complete inability to sleep. Idiot shrinks put him on various idiot drugs
that did no good except to make him fall down and break his foot and spend
three months convalescing in a ghastly home full of dying people, but he got
through that and, for some reason, began sleeping like a baby again. He is
back with customary aplomb and free-associative narratives, running
cinematic commentary, and is working with admirable discipline to get his
My old pal, Scott P.,
who has somehow beaten the system and kept his sense of humor and charity in
the process. Scott leads a simple life, almost Zen-simple, and he’d have it
no other way. Give this man a tuna sandwich for lunch, good books to read,
and an occasional stimulant, and he’s far richer than Murdoch. A bad back
turned out to be a good thing for this eternally affable companion.
My old pal, Dave G.
Haven't seen him in many years, but not a day goes by that he doesn't fill
my in-box with something (usually pun-based) that gets me to do that awful
e-mail-ese thing known as "LOL." Dave G. is one of the last real DJ's, in my
book, still spinning discs that he likes, regardless of commercial
interests, for a northern California radio station.
My old pal, Paul,
who worked with my dad at the old L.A. Daily News, and who loved that
raucous, wonderful paper as no one else. Paul is nearly 90 now, and his
remarkable memory is a living history of L.A. newspapering covering The
News, the Mirror-News, and the L.A. Times. Paul is the keeper of memories
most others forgot or didn’t care enough to recall, and he has found himself
celebrating lost comrades more than perhaps anyone should. He remains spry,
wry, working (still writing a column), and caring for his dear wife,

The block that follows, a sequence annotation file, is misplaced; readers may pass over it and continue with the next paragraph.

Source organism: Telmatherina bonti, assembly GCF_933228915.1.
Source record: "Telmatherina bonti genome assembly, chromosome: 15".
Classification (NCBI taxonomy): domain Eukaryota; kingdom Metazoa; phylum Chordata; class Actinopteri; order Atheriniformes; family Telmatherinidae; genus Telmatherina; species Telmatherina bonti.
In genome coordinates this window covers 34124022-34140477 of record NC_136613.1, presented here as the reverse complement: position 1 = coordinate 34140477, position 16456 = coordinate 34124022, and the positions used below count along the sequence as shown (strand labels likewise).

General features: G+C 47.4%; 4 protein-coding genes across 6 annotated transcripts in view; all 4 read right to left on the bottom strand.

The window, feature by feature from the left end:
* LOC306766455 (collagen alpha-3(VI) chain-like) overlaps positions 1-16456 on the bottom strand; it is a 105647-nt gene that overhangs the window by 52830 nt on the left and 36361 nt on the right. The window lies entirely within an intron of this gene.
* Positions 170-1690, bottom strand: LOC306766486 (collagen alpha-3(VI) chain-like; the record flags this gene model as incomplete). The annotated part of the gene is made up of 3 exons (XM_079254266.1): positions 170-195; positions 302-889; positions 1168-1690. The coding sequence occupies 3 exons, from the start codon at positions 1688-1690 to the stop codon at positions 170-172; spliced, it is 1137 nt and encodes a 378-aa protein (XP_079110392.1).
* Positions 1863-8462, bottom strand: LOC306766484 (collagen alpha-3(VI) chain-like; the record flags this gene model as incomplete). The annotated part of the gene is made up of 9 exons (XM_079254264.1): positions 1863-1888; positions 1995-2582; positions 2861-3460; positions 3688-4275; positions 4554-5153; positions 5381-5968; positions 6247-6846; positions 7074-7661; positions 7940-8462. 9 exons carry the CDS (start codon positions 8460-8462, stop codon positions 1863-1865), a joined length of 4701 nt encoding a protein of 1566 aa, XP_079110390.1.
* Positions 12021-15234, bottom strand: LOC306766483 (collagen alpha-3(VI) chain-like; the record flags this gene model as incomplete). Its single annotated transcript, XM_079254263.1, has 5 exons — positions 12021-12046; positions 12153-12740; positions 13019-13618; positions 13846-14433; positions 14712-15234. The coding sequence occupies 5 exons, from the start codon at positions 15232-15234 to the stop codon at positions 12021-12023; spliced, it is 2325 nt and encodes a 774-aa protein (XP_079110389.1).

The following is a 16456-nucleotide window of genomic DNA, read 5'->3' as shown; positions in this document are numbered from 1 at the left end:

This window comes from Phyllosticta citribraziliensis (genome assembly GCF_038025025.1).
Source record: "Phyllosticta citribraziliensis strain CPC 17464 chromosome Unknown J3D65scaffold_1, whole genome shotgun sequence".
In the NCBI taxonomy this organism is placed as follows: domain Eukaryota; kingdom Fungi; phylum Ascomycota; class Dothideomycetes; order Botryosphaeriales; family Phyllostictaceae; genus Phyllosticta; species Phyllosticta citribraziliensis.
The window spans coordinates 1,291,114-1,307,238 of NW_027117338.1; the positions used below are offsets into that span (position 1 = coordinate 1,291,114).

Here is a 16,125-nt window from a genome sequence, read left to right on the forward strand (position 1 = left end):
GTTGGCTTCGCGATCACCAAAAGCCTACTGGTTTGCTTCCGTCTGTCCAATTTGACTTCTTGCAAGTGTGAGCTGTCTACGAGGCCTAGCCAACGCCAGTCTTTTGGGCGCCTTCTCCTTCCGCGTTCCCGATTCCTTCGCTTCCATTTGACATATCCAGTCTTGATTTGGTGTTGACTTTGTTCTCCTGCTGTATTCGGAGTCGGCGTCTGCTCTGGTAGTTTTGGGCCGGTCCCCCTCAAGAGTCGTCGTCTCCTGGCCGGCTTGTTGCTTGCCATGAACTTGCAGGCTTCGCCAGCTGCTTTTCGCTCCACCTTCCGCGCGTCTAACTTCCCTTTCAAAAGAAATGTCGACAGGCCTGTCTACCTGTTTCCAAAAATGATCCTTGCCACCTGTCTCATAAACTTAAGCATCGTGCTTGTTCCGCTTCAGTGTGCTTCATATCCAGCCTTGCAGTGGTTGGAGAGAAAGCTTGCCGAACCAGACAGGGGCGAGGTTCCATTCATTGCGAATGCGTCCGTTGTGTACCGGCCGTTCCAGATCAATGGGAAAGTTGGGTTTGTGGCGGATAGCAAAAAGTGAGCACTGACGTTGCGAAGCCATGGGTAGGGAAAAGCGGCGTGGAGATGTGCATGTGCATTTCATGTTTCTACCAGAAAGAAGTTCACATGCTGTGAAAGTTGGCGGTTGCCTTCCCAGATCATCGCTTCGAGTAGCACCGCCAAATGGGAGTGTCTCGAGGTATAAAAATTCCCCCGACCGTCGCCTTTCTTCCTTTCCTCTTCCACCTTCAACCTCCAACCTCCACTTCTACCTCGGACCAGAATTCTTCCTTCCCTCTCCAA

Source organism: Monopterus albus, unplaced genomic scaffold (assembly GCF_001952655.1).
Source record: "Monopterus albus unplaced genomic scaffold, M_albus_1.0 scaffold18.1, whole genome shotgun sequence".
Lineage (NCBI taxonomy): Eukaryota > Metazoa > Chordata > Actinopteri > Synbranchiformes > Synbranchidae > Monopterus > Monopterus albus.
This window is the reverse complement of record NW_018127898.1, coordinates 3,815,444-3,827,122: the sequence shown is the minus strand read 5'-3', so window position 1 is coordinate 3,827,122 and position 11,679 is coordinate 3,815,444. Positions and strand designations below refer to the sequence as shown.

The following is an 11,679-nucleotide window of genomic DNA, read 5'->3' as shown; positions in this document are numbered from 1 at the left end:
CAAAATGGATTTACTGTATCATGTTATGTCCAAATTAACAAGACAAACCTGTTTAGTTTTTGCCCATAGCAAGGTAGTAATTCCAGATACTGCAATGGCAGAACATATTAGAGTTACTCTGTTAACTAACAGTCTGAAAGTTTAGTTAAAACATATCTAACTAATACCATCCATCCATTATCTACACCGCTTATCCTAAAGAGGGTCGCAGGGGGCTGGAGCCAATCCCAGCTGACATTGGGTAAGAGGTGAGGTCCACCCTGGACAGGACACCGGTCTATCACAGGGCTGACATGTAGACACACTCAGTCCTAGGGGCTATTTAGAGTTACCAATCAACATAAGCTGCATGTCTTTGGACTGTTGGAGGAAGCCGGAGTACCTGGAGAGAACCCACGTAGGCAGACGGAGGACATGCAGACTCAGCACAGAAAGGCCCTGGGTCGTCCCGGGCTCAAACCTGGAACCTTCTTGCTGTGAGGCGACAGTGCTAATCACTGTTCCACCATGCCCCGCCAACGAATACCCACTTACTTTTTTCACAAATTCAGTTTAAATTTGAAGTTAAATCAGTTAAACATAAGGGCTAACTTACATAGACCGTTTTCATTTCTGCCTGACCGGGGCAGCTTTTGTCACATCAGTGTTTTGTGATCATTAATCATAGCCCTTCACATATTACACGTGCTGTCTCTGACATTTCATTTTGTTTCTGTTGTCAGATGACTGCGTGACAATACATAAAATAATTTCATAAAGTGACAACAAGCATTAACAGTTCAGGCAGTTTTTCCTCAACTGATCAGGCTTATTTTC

Barbara, who is fighting a serious illness.
My old pal, Jack,
whose genetic program has never allowed him to knuckle under to any personal
tragedy, divorce, custody dispute, career debacle---who is an almost
supernatural example of adaptive behavior. A man who goes his own way on his
own terms, and who, when the chips are down, still makes time to come
through for a friend.
My old pal, Annie,
whose sense, patience, intelligence, calm, wit, charm, beauty, decency,
fabulous laugh, forgiveness, and invaluable counsel enable me to keep on
My old, old pal, Kirk,
who has been through the mill so many times that the mill fell apart, but
keeps his impossibly warm smile intact, along with eyes as bemused as
Vonnegut's. How it is that Kirk, and all these people, maintain the better
parts of themselves through the slings and arrows of outrageous fortune is
beyond me. It is a great mystery, and it goes to the very heart of the best
stuff in humanity. Stuff that needs to be much more in evidence today than
And so I raise a glass
here, to all those named (and many not named) who, scars and all, admirably
and triumphantly live up to The Rip Post slogan, “Persevering Through
Here’s to you.